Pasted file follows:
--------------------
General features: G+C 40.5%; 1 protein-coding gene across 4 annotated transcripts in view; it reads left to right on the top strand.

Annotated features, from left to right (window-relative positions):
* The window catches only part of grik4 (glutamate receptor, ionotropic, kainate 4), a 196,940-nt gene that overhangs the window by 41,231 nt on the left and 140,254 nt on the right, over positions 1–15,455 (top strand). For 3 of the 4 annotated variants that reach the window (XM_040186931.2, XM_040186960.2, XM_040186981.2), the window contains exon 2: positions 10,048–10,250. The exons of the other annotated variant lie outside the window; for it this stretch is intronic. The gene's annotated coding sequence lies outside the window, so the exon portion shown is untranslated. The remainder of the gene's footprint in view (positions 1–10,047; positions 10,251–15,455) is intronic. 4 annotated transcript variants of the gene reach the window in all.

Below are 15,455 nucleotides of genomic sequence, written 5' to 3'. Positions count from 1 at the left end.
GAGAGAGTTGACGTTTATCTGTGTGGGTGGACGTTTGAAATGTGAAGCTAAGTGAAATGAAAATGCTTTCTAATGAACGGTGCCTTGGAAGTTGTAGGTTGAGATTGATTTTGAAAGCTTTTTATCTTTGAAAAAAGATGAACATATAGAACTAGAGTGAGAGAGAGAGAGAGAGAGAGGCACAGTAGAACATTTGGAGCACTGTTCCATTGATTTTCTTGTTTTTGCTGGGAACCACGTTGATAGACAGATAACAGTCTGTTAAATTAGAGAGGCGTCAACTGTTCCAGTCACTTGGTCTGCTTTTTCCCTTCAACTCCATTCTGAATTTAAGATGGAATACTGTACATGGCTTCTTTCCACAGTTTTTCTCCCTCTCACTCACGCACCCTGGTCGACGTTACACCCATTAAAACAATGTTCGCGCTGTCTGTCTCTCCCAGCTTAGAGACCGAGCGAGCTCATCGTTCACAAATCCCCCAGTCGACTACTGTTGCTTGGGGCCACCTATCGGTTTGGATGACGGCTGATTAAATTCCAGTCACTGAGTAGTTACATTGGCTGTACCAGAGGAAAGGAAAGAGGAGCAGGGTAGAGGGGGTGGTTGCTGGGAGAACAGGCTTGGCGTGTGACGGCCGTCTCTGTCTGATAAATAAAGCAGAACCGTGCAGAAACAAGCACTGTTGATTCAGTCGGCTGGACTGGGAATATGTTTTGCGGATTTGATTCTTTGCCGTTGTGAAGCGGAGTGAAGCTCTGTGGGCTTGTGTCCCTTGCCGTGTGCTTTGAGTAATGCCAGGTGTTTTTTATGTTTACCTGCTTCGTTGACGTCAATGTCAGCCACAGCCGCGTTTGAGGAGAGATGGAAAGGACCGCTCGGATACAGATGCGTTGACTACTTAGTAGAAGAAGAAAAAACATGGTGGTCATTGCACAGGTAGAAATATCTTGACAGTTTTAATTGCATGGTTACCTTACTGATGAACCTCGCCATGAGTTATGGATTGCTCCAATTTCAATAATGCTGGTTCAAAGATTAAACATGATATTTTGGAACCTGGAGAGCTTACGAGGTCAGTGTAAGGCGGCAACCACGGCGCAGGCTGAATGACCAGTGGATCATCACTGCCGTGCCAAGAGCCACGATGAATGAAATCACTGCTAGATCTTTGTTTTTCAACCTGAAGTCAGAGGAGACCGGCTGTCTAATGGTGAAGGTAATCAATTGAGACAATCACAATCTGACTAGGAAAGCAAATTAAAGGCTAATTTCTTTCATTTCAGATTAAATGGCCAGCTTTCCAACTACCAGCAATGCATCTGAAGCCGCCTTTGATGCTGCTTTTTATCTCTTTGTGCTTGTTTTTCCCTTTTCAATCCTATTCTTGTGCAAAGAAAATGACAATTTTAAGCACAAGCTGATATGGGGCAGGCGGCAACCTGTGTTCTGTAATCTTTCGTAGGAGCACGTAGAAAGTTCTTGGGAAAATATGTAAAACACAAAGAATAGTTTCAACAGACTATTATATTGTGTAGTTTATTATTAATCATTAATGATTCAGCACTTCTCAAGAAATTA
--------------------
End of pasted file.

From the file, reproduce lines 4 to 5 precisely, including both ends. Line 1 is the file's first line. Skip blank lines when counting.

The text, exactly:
Below are 15,455 nucleotides of genomic sequence, written 5' to 3'. Positions count from 1 at the left end.
GAGAGAGTTGACGTTTATCTGTGTGGGTGGACGTTTGAAATGTGAAGCTAAGTGAAATGAAAATGCTTTCTAATGAACGGTGCCTTGGAAGTTGTAGGTTGAGATTGATTTTGAAAGCTTTTTATCTTTGAAAAAAGATGAACATATAGAACTAGAGTGAGAGAGAGAGAGAGAGAGAGGCACAGTAGAACATTTGGAGCACTGTTCCATTGATTTTCTTGTTTTTGCTGGGAACCACGTTGATAGACAGATAACAGTCTGTTAAATTAGAGAGGCGTCAACTGTTCCAGTCACTTGGTCTGCTTTTTCCCTTCAACTCCATTCTGAATTTAAGATGGAATACTGTACATGGCTTCTTTCCACAGTTTTTCTCCCTCTCACTCACGCACCCTGGTCGACGTTACACCCATTAAAACAATGTTCGCGCTGTCTGTCTCTCCCAGCTTAGAGACCGAGCGAGCTCATCGTTCACAAATCCCCCAGTCGACTACTGTTGCTTGGGGCCACCTATCGGTTTGGATGACGGCTGATTAAATTCCAGTCACTGAGTAGTTACATTGGCTGTACCAGAGGAAAGGAAAGAGGAGCAGGGTAGAGGGGGTGGTTGCTGGGAGAACAGGCTTGGCGTGTGACGGCCGTCTCTGTCTGATAAATAAAGCAGAACCGTGCAGAAACAAGCACTGTTGATTCAGTCGGCTGGACTGGGAATATGTTTTGCGGATTTGATTCTTTGCCGTTGTGAAGCGGAGTGAAGCTCTGTGGGCTTGTGTCCCTTGCCGTGTGCTTTGAGTAATGCCAGGTGTTTTTTATGTTTACCTGCTTCGTTGACGTCAATGTCAGCCACAGCCGCGTTTGAGGAGAGATGGAAAGGACCGCTCGGATACAGATGCGTTGACTACTTAGTAGAAGAAGAAAAAACATGGTGGTCATTGCACAGGTAGAAATATCTTGACAGTTTTAATTGCATGGTTACCTTACTGATGAACCTCGCCATGAGTTATGGATTGCTCCAATTTCAATAATGCTGGTTCAAAGATTAAACATGATATTTTGGAACCTGGAGAGCTTACGAGGTCAGTGTAAGGCGGCAACCACGGCGCAGGCTGAATGACCAGTGGATCATCACTGCCGTGCCAAGAGCCACGATGAATGAAATCACTGCTAGATCTTTGTTTTTCAACCTGAAGTCAGAGGAGACCGGCTGTCTAATGGTGAAGGTAATCAATTGAGACAATCACAATCTGACTAGGAAAGCAAATTAAAGGCTAATTTCTTTCATTTCAGATTAAATGGCCAGCTTTCCAACTACCAGCAATGCATCTGAAGCCGCCTTTGATGCTGCTTTTTATCTCTTTGTGCTTGTTTTTCCCTTTTCAATCCTATTCTTGTGCAAAGAAAATGACAATTTTAAGCACAAGCTGATATGGGGCAGGCGGCAACCTGTGTTCTGTAATCTTTCGTAGGAGCACGTAGAAAGTTCTTGGGAAAATATGTAAAACACAAAGAATAGTTTCAACAGACTATTATATTGTGTAGTTTATTATTAATCATTAATGATTCAGCACTTCTCAAGAAATTA